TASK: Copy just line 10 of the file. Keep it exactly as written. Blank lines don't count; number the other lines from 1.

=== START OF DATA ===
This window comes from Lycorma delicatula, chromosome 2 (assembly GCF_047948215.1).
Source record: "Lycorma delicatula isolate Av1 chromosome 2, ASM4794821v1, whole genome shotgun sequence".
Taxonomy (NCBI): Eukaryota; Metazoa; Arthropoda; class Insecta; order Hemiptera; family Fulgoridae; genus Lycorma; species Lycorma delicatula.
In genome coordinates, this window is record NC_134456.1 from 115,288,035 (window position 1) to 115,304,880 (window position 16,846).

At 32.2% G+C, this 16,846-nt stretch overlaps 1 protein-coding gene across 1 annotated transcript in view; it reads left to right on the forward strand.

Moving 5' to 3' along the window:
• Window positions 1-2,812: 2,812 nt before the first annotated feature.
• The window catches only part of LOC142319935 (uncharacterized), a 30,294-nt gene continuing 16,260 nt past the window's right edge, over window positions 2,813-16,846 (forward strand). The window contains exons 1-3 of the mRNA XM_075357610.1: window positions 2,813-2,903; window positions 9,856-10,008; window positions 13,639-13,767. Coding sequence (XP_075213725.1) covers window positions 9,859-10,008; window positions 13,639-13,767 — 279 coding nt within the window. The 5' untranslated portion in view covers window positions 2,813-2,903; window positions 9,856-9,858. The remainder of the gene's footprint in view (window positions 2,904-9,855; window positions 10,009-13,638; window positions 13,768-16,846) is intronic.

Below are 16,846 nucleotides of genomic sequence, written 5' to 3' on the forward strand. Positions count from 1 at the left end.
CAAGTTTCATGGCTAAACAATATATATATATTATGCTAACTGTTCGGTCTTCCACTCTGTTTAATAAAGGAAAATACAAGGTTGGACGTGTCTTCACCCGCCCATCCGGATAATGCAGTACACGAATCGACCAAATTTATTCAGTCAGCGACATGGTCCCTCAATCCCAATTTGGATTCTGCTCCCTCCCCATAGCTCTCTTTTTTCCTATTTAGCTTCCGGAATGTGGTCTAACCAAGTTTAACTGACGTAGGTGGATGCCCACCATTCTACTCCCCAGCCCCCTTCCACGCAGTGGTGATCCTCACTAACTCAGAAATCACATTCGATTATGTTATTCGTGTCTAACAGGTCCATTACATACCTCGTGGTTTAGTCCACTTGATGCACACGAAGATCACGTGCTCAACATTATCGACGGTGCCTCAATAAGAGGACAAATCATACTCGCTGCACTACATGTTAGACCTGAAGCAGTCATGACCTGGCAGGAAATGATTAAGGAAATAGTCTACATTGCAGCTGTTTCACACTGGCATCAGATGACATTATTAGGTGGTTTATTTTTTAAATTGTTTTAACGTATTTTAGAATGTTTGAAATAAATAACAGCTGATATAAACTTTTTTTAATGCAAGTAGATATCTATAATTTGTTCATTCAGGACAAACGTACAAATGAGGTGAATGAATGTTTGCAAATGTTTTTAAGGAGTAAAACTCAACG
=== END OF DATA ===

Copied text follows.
CAAGTTTCATGGCTAAACAATATATATATATTATGCTAACTGTTCGGTCTTCCACTCTGTTTAATAAAGGAAAATACAAGGTTGGACGTGTCTTCACCCGCCCATCCGGATAATGCAGTACACGAATCGACCAAATTTATTCAGTCAGCGACATGGTCCCTCAATCCCAATTTGGATTCTGCTCCCTCCCCATAGCTCTCTTTTTTCCTATTTAGCTTCCGGAATGTGGTCTAACCAAGTTTAACTGACGTAGGTGGATGCCCACCATTCTACTCCCCAGCCCCCTTCCACGCAGTGGTGATCCTCACTAACTCAGAAATCACATTCGATTATGTTATTCGTGTCTAACAGGTCCATTACATACCTCGTGGTTTAGTCCACTTGATGCACACGAAGATCACGTGCTCAACATTATCGACGGTGCCTCAATAAGAGGACAAATCATACTCGCTGCACTACATGTTAGACCTGAAGCAGTCATGACCTGGCAGGAAATGATTAAGGAAATAGTCTACATTGCAGCTGTTTCACACTGGCATCAGATGACATTATTAGGTGGTTTATTTTTTAAATTGTTTTAACGTATTTTAGAATGTTTGAAATAAATAACAGCTGATATAAACTTTTTTTAATGCAAGTAGATATCTATAATTTGTTCATTCAGGACAAACGTACAAATGAGGTGAATGAATGTTTGCAAATGTTTTTAAGGAGTAAAACTCAACG